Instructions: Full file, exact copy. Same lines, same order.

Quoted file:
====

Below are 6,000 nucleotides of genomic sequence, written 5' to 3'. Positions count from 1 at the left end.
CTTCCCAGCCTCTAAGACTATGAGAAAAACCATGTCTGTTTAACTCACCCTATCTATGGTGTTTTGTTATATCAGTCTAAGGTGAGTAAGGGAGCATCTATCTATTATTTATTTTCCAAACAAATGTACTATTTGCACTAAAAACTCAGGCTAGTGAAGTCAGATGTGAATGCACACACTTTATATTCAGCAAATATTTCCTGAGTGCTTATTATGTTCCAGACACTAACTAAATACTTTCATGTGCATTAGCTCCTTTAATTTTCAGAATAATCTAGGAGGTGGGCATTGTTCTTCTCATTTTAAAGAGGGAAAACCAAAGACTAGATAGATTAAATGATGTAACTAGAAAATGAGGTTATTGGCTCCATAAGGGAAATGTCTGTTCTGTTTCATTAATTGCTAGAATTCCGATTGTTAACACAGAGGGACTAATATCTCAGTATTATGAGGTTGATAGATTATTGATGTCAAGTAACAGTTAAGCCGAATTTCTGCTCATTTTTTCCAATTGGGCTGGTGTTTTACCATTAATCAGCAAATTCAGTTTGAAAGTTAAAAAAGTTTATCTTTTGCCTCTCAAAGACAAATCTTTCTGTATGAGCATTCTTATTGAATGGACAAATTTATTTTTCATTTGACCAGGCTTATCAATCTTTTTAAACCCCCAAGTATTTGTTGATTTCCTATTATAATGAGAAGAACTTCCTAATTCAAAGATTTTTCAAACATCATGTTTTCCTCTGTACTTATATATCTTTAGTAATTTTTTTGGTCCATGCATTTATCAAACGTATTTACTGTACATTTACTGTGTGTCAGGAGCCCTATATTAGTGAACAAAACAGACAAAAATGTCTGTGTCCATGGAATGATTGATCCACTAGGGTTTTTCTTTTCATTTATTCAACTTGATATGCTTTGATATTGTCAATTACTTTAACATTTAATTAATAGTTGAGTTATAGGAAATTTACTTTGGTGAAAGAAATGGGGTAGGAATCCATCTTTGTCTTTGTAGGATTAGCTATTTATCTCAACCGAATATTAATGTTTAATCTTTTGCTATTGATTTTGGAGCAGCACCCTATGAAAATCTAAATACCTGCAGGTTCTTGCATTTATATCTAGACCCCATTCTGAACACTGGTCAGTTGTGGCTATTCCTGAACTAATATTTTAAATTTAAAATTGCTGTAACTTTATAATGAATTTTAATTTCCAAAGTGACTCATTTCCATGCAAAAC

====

Below are 6,000 nucleotides of genomic sequence, written 5' to 3'. Positions count from 1 at the left end.
CTTCCCAGCCTCTAAGACTATGAGAAAAACCATGTCTGTTTAACTCACCCTATCTATGGTGTTTTGTTATATCAGTCTAAGGTGAGTAAGGGAGCATCTATCTATTATTTATTTTCCAAACAAATGTACTATTTGCACTAAAAACTCAGGCTAGTGAAGTCAGATGTGAATGCACACACTTTATATTCAGCAAATATTTCCTGAGTGCTTATTATGTTCCAGACACTAACTAAATACTTTCATGTGCATTAGCTCCTTTAATTTTCAGAATAATCTAGGAGGTGGGCATTGTTCTTCTCATTTTAAAGAGGGAAAACCAAAGACTAGATAGATTAAATGATGTAACTAGAAAATGAGGTTATTGGCTCCATAAGGGAAATGTCTGTTCTGTTTCATTAATTGCTAGAATTCCGATTGTTAACACAGAGGGACTAATATCTCAGTATTATGAGGTTGATAGATTATTGATGTCAAGTAACAGTTAAGCCGAATTTCTGCTCATTTTTTCCAATTGGGCTGGTGTTTTACCATTAATCAGCAAATTCAGTTTGAAAGTTAAAAAAGTTTATCTTTTGCCTCTCAAAGACAAATCTTTCTGTATGAGCATTCTTATTGAATGGACAAATTTATTTTTCATTTGACCAGGCTTATCAATCTTTTTAAACCCCCAAGTATTTGTTGATTTCCTATTATAATGAGAAGAACTTCCTAATTCAAAGATTTTTCAAACATCATGTTTTCCTCTGTACTTATATATCTTTAGTAATTTTTTTGGTCCATGCATTTATCAAACGTATTTACTGTACATTTACTGTGTGTCAGGAGCCCTATATTAGTGAACAAAACAGACAAAAATGTCTGTGTCCATGGAATGATTGATCCACTAGGGTTTTTCTTTTCATTTATTCAACTTGATATGCTTTGATATTGTCAATTACTTTAACATTTAATTAATAGTTGAGTTATAGGAAATTTACTTTGGTGAAAGAAATGGGGTAGGAATCCATCTTTGTCTTTGTAGGATTAGCTATTTATCTCAACCGAATATTAATGTTTAATCTTTTGCTATTGATTTTGGAGCAGCACCCTATGAAAATCTAAATACCTGCAGGTTCTTGCATTTATATCTAGACCCCATTCTGAACACTGGTCAGTTGTGGCTATTCCTGAACTAATATTTTAAATTTAAAATTGCTGTAACTTTATAATGAATTTTAATTTCCAAAGTGACTCATTTCCATGCAAAAC